Having got out of jail, Cash looks good to take the set. Another furious return game follows where he’s at net 5 times in 8 points and has a set point. Some fantastic points, exchanges and shots in the game, especially the most important ones. Great job by Mats to hold out against the assault and hold

The ensuing tiebreak has its share of thrilling points too. The two exchange early ground UEs, but its Cash who falls behind when he misses a regulation, just-under net FHV and later, another BH. Mats serve-volleys himself to seal the set

Second set is more mundane. Cash is broken in game 2 in a terrible game with 2 double faults, missing a regulation BH and on break point, a swinging FHV winner attempt from just inside the baseline.

He’s still a threat to break back though and does so to move back on serve, down 2-3 in a game as good as the end of the last set. Only to follow up with another terrible game to be broken to love - missing an easy FHV and another 1 which makes the first look like difficult (credit to Mats for hanging in the point long enough for that though, as he gets 2 smashes back in play) and on break point, a BH dtl approach attempt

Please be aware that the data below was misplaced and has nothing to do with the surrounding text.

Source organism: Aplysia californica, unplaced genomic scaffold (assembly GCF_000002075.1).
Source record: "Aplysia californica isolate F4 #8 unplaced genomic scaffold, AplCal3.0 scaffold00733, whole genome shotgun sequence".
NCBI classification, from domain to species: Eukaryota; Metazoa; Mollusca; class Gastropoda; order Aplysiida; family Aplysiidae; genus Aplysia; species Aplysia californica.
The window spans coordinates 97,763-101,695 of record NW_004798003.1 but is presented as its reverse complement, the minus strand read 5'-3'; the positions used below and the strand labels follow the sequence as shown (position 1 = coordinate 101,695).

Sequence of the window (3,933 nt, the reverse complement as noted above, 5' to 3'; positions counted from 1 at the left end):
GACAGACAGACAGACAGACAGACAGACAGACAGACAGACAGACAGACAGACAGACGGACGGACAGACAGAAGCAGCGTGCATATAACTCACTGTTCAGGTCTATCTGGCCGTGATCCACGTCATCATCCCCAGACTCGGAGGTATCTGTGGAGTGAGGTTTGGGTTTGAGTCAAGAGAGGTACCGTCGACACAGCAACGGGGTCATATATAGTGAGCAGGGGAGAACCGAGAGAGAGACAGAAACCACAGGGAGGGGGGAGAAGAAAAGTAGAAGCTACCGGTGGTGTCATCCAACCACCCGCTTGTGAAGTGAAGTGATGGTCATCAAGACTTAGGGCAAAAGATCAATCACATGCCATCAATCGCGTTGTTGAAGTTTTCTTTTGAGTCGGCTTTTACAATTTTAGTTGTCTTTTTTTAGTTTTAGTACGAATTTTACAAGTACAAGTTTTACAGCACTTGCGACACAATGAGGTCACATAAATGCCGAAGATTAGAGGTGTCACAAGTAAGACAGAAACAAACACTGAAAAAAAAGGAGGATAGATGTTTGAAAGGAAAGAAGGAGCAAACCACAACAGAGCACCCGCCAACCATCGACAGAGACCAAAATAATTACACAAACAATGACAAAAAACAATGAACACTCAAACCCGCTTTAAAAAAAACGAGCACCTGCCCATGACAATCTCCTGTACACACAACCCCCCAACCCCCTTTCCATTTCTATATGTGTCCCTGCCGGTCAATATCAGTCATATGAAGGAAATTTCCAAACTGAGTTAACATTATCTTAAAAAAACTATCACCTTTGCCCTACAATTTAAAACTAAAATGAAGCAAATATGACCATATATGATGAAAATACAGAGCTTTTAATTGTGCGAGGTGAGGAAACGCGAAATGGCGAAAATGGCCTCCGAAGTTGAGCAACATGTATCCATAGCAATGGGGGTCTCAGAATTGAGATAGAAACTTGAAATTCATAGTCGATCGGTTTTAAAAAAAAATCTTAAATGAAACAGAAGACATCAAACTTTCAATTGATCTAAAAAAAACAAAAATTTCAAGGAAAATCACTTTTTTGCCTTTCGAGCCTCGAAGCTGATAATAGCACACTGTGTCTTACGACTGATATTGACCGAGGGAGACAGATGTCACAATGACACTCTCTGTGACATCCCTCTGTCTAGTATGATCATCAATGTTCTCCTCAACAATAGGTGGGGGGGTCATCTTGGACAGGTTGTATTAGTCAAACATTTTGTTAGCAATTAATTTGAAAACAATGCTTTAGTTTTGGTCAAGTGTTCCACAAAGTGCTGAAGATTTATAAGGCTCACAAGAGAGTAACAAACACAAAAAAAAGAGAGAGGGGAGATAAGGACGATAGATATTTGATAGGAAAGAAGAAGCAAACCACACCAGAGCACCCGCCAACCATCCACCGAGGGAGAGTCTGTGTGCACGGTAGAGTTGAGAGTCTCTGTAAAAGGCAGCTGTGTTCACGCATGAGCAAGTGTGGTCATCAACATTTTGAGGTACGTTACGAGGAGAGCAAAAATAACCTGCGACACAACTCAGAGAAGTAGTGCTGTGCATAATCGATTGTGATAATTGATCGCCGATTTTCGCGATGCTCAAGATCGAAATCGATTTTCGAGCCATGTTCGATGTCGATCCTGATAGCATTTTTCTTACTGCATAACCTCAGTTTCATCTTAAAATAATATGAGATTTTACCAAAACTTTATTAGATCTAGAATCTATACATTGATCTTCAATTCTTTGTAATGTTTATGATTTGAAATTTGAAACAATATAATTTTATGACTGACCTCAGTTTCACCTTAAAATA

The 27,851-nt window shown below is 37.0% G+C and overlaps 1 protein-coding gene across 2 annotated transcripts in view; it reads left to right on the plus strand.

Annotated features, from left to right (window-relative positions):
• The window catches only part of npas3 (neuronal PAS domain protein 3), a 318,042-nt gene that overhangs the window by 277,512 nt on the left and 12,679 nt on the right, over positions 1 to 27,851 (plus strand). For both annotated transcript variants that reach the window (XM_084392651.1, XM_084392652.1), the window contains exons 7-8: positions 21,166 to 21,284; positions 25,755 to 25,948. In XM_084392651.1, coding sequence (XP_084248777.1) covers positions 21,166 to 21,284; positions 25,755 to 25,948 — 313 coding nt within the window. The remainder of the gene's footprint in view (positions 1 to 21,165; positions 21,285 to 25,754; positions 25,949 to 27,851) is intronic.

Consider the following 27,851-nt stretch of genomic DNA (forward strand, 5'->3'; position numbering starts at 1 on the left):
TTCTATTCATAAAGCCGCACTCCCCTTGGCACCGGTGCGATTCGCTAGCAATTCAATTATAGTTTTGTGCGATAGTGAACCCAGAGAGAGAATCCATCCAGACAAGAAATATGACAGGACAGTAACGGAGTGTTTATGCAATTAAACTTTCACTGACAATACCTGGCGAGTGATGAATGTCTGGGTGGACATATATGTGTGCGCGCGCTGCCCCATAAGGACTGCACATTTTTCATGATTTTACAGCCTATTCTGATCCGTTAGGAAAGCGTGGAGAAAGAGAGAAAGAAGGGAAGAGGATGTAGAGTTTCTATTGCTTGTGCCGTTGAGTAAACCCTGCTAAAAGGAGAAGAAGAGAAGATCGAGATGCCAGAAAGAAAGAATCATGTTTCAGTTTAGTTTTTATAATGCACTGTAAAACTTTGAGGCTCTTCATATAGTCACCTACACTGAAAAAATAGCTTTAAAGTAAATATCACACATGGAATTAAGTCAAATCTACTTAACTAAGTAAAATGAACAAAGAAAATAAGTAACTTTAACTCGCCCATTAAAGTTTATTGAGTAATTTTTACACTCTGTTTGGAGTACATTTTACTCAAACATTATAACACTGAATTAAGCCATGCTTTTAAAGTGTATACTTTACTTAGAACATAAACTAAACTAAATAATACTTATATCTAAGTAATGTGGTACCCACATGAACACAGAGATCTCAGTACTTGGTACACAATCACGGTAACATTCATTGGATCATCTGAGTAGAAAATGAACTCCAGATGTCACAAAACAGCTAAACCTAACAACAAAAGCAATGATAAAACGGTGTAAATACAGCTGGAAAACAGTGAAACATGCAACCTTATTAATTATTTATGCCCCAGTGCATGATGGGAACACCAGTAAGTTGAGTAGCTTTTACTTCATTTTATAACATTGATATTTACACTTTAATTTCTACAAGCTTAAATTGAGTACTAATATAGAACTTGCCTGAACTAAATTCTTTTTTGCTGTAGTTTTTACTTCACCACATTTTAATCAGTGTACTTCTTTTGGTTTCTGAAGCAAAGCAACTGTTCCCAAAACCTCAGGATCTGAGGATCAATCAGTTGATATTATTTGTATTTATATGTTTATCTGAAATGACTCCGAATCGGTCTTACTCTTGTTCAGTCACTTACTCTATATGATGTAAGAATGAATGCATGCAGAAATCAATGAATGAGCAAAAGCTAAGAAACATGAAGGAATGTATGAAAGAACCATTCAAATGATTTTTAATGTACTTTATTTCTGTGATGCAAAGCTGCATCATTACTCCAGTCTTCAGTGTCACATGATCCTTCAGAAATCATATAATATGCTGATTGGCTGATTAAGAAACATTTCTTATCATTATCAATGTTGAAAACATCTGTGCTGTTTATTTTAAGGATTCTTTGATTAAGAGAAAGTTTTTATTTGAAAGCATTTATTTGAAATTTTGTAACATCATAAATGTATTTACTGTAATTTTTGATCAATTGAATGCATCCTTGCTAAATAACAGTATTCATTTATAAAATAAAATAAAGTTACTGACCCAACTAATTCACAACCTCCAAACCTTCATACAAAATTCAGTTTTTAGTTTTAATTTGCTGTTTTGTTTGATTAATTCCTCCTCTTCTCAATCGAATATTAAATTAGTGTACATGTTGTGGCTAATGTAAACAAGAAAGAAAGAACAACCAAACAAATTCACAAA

No more competitive thrills. Cash takes net twice in each of Mats’ remaining service games, but Mats wins 3/4 of those points with excellent passes. He serves out to love, finishing with 2 serve-volleys that draw return errors

Summing up, a very good match, the high points of which reach the top drawer. Particularly good first set, especially the climax, where a furious net rush from Cash is held off and returned in kind by the resourceful Wilander. A coin flip set, tilted towards Cash but which falls Wilander’s way through Wilander’s own mettle. Second set is settled by runs from Cash

From Wilander, some great passing and above personal norm finishing on the volley when he chooses to come in. He’d have done well to have done so more
From Cash, plenty of good volleying, with faltering thrown in and while he does well to hang tough in baseline rallies, he’s poor on the pass

Stats for the final between Wilander and Ivan Lendl - Match Stats/Report - Lendl vs Wilander, Masters final 1987 | Talk Tennis (tennis-warehouse.com)